It's not fair! I wanna play!
Sam, Sandra, Steve and Stefanie have been comparing their obsessiveness (posting lists of multiple volumes in their collection by or about single authors). My books are all over the place (in storage in Oxford, at my parents' house, in sealed boxes in the in-laws's loft, in the flat ...) so there is no way I can count, no way I can join the game! My list would look more like Steve's than Sandra's, as you might expect, but until the day when they are all in one place, I'll never know.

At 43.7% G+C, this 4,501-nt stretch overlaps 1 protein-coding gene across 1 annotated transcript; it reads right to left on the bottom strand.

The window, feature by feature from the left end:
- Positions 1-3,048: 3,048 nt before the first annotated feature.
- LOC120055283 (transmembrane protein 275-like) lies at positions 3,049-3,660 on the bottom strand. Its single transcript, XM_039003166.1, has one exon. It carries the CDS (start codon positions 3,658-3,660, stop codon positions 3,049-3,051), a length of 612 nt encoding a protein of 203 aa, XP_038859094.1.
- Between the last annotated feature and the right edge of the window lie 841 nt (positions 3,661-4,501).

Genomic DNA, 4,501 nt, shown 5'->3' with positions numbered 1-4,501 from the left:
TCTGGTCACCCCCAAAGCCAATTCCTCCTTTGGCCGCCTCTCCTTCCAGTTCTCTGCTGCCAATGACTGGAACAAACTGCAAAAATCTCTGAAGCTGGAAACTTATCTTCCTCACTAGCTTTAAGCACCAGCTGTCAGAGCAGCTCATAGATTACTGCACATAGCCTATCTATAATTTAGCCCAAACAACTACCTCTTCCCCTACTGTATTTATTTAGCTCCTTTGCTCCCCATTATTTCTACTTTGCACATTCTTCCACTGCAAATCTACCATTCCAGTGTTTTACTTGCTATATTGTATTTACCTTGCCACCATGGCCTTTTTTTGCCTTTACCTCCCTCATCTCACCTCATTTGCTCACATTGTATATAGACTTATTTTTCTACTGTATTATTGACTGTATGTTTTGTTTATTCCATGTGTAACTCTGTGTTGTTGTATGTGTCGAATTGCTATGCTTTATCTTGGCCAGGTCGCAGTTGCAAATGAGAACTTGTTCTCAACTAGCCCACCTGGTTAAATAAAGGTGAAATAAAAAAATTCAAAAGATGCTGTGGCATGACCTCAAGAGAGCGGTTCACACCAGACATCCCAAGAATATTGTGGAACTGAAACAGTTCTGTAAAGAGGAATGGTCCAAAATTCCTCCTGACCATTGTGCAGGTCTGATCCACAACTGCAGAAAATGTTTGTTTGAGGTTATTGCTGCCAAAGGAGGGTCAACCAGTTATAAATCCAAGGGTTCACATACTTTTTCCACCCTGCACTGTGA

What drew me to this novel, of course, was its extraordinary title. I remember reaching for it on the library display in January 1986, the day of my birthday in fact. The book could easily have been like the movie: shallow and pretentious. And it probably got its notoriety anyway for its promiscuous sex and political sexiness rather than its literary daring. What made the book extra special for me - took it beyond the merely fashionable - was the way it began. Yes, there’s the opening section on Nietzsche’s theory of eternal recurrence (which I didn’t understand), but more importantly for me there’s also the passage where Tomas is introduced looking out of a window, introduced, that is, looking out of a window as seen through the writer’s imagination; not as an obvious figment or a postmodern plaything, but a living presence who begins the narrative. This simple moment of honesty felt like a gift; the key to the door.